Mkpouto Pius (MPhil Genomic Medicine, Gates Cambridge Scholar) shares her experiences of living in College during lockdown.
Can you tell us a little bit about what a ‘typical day’ looks like for you at the moment?
I am currently studying from the comfort of my third floor room in Canning and Eliza, and it has been a refreshing experience.
My typical day begins with calls to and from family and friends to check in. Then I make some food, get some studying done, take a break in the evening to go cycling around the College environs or run, a little more studying, and end the day playing games with my friends on houseparty or taking part in online debate tournaments.
One of the things I have found the most pleasurable is cleaning. Without the services of cleaners, it has become a very refreshing daily activity to clean my kitchen, and my room every other day. I think I may be sad when the cleaners come back and take this hidden pleasure away from me (smiles).
How are your studies going?
My studies have thankfully not suffered a lot of setback. The remainder of my classes have already been scheduled online and for my course work, I am able to access online research papers.
Very little of my learning experience has been significantly altered except having to travel to Addenbrookes for classes. I have been in communication with my department and College Tutor via email since the start of the lockdown and still enjoy the usual pastoral support. I have also started working on my dissertation which is due in July and attend weekly meetings with my supervisor to get the appropriate guidance needed. I am also in communication with colleagues from my course, some of whom belong to a journal club, which I co-created, and we meet (virtually) every Wednesday to discuss scientific literature in our field. To stay motivated, I make a list of all the things I need to deliver on each week and tick them off as I go.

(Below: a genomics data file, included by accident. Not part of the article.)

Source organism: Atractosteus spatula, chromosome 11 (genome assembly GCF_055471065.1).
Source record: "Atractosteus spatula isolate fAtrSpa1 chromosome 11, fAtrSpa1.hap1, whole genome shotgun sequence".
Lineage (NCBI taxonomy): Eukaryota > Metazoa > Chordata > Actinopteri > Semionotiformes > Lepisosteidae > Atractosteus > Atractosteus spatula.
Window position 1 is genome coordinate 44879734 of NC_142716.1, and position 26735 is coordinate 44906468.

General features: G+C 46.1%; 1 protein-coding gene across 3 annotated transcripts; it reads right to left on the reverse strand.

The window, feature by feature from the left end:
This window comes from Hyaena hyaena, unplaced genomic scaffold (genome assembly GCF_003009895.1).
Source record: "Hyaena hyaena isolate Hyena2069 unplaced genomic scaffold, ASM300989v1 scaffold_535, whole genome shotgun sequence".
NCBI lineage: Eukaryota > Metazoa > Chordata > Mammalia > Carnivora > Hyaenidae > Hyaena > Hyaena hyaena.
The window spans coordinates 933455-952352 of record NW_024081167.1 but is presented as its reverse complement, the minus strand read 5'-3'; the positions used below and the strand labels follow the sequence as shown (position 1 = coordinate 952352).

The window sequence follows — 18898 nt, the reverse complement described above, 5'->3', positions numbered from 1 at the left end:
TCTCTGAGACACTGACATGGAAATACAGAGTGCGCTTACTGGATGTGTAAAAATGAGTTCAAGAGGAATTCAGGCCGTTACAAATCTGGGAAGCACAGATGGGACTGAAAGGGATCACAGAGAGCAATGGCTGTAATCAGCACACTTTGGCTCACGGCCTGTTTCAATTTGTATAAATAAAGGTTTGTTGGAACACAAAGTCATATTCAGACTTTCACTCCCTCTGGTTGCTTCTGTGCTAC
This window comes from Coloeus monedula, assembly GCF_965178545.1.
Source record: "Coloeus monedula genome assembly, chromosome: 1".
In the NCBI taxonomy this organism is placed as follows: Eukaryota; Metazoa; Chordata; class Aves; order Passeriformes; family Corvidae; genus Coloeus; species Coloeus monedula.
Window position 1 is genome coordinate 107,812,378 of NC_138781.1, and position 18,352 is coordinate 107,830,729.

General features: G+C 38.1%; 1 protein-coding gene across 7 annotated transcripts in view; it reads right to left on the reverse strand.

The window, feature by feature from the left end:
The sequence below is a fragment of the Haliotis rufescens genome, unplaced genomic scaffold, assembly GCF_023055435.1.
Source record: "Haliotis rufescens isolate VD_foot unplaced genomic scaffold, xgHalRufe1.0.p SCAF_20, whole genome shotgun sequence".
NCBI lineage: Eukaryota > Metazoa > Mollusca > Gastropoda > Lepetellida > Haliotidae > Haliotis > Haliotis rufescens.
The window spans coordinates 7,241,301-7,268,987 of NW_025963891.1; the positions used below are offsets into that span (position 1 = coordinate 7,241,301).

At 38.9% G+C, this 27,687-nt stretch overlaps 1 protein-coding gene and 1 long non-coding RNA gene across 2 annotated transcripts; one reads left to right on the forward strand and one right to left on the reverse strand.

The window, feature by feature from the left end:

What are you doing to relax?
Apart from cycling which is my predominant form of exercise, I like to spend my “me time” listening to music, especially Afrobeat and dancing to the beats. But one of the best ways that I relax is by following the humour on the Twitter Nigeria space, where people share the funny moments of the implications of lockdown on their daily lives, as well as WhatsApp status posts of my friends where there are all kinds of humorous challenges springing up – I always go to bed laughing.
How are your family at home?
My family lives in a small city called Calabar in Southern Nigeria, which currently has very few incidences of COVID-19. They worry about me because they have been following the news and my mum and siblings call and chat with me daily to check up on my health. This has been very helpful as it has kept me from worrying about them myself.
Can you pass on any tips to other students about how to stay motivated at this time?
My tip for staying motivated is: celebrate any positive moments in this period, no matter how small. It was my birthday on 5 April and I had just come out of self-isolation prior to that, thanks to a sore throat. I threw a solo party in my College bedroom and kitchen to celebrate, and held a Zoom party later in the evening to celebrate with friends. I bought myself two birthday cakes (one chocolate and one madeira), several cupcakes, a bottle of wine, and several cans of gin, then fed them to myself for the next two weeks! That’s how to be a happy girl.